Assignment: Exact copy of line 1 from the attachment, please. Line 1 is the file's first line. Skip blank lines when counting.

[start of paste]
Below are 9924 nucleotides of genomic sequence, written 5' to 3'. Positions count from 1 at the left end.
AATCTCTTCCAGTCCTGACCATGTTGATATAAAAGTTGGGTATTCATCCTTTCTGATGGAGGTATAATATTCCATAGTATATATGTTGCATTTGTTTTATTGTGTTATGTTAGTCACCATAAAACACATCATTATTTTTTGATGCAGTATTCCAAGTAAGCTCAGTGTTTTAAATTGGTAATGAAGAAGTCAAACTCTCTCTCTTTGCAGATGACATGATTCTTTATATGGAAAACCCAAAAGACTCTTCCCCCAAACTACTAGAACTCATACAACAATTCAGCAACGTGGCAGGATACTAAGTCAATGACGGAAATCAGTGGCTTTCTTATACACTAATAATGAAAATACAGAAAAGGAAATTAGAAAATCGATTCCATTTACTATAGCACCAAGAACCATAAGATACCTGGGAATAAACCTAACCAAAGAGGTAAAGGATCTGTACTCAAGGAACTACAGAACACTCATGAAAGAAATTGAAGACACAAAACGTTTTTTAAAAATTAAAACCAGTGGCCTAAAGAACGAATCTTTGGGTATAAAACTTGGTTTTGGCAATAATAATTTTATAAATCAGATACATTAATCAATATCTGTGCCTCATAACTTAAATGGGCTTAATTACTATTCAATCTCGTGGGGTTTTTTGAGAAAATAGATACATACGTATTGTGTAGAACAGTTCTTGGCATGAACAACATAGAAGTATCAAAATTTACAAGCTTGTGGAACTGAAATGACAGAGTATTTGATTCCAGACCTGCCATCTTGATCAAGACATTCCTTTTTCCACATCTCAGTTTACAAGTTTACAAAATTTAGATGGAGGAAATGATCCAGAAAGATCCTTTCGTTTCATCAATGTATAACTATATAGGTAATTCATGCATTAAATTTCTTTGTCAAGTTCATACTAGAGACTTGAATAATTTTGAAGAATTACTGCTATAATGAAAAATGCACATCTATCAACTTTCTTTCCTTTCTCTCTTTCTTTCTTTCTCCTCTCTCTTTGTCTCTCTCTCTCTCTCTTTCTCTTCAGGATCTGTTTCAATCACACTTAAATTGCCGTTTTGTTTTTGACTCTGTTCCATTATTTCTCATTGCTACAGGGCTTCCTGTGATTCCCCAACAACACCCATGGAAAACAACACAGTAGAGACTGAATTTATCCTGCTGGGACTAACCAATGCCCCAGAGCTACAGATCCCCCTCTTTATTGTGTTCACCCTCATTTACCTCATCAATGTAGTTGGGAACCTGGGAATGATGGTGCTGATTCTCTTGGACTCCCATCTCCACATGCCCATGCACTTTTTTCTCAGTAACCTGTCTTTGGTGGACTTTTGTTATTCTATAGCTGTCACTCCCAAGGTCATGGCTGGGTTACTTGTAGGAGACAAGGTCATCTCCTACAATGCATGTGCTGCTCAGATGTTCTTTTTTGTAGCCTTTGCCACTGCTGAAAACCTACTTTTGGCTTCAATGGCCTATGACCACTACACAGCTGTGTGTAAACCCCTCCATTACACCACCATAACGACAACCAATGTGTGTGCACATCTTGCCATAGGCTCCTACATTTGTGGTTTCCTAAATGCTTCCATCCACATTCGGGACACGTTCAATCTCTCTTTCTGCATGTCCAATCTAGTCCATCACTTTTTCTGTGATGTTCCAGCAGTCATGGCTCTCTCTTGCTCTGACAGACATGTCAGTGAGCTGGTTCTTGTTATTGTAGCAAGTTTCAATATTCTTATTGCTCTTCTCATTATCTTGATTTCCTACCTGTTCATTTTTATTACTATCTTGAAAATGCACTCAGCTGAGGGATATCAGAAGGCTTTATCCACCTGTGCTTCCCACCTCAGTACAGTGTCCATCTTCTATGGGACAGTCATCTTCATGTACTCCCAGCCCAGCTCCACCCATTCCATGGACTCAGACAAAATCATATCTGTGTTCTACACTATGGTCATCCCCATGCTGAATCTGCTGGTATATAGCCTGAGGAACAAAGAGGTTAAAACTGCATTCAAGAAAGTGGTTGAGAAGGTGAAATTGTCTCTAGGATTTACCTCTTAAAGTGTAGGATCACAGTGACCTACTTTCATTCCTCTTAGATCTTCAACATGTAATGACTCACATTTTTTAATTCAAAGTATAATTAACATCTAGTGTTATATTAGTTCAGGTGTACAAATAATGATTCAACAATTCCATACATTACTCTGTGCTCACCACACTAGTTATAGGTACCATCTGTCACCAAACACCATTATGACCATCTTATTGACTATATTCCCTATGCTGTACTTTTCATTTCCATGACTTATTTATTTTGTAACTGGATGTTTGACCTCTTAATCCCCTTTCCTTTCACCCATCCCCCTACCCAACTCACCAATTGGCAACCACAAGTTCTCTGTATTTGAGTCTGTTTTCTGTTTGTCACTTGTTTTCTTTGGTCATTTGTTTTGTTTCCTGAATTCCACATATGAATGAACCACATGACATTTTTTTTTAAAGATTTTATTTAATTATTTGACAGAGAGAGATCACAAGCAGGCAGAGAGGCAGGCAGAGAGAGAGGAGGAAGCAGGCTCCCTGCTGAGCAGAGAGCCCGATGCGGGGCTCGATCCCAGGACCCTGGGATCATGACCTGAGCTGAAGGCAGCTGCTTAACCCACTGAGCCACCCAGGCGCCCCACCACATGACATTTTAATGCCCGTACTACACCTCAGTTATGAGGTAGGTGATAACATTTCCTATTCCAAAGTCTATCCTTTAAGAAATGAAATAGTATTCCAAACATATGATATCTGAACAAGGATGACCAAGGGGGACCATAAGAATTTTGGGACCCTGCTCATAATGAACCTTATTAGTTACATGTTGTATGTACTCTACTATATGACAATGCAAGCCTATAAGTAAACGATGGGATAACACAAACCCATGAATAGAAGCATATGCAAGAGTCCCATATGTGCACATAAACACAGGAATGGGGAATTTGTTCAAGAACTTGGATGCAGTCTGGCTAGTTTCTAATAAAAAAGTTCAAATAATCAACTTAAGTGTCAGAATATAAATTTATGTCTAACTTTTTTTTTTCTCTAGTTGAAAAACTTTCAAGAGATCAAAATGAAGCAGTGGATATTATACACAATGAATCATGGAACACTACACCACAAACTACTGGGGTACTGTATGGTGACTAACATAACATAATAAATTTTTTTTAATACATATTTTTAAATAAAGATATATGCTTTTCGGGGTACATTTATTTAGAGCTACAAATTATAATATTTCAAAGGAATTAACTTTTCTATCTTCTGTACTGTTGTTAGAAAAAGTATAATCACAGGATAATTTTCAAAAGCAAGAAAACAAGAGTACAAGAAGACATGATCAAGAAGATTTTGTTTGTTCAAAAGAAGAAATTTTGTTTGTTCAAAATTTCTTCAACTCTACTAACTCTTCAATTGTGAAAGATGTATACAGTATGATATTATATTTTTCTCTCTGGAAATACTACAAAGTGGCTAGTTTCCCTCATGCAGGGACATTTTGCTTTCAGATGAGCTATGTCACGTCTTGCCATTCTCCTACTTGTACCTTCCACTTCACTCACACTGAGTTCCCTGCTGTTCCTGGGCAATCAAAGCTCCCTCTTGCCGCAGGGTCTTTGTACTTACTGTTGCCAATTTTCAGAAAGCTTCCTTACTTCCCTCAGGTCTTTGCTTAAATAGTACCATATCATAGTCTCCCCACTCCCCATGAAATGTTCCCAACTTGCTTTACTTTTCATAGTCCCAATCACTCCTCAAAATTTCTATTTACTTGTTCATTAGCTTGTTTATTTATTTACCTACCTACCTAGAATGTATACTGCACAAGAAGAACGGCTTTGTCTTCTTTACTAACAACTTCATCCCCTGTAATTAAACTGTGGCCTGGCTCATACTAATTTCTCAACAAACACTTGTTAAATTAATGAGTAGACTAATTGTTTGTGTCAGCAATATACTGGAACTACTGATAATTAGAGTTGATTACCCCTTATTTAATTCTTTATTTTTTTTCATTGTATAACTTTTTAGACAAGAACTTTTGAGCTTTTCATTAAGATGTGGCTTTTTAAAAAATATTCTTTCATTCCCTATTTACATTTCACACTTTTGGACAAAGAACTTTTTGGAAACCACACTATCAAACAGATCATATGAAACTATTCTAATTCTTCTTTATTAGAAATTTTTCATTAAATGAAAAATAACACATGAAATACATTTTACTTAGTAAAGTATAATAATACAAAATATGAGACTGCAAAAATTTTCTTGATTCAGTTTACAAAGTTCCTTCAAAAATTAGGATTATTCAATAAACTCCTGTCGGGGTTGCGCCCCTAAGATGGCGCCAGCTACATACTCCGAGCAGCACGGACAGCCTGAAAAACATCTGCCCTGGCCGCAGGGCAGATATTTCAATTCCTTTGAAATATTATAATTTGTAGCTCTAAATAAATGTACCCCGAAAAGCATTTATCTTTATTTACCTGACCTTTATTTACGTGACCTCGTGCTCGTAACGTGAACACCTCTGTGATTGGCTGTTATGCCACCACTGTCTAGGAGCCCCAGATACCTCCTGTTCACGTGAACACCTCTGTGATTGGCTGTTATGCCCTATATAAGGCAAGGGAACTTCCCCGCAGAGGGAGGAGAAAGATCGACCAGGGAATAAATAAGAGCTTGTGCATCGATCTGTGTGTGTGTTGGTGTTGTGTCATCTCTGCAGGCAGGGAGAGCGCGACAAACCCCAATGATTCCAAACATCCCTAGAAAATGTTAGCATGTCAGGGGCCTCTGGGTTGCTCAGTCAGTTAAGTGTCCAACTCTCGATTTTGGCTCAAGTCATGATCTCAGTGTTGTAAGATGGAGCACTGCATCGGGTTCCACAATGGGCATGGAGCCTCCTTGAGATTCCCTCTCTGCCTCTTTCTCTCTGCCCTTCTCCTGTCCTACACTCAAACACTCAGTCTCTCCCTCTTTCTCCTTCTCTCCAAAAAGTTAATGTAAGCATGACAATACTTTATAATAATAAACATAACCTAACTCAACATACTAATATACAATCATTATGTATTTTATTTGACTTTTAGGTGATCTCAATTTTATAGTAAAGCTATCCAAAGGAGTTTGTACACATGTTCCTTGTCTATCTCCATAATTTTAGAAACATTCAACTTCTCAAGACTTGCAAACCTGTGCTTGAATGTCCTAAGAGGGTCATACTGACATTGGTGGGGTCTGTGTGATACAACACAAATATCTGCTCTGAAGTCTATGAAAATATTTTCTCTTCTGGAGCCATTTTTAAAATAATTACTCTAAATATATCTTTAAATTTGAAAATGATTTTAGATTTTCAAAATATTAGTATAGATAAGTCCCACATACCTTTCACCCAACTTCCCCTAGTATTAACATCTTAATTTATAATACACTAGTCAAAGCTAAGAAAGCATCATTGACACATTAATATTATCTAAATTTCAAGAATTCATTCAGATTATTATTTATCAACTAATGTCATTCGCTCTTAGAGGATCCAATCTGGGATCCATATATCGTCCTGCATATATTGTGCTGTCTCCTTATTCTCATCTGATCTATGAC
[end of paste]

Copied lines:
Below are 9924 nucleotides of genomic sequence, written 5' to 3'. Positions count from 1 at the left end.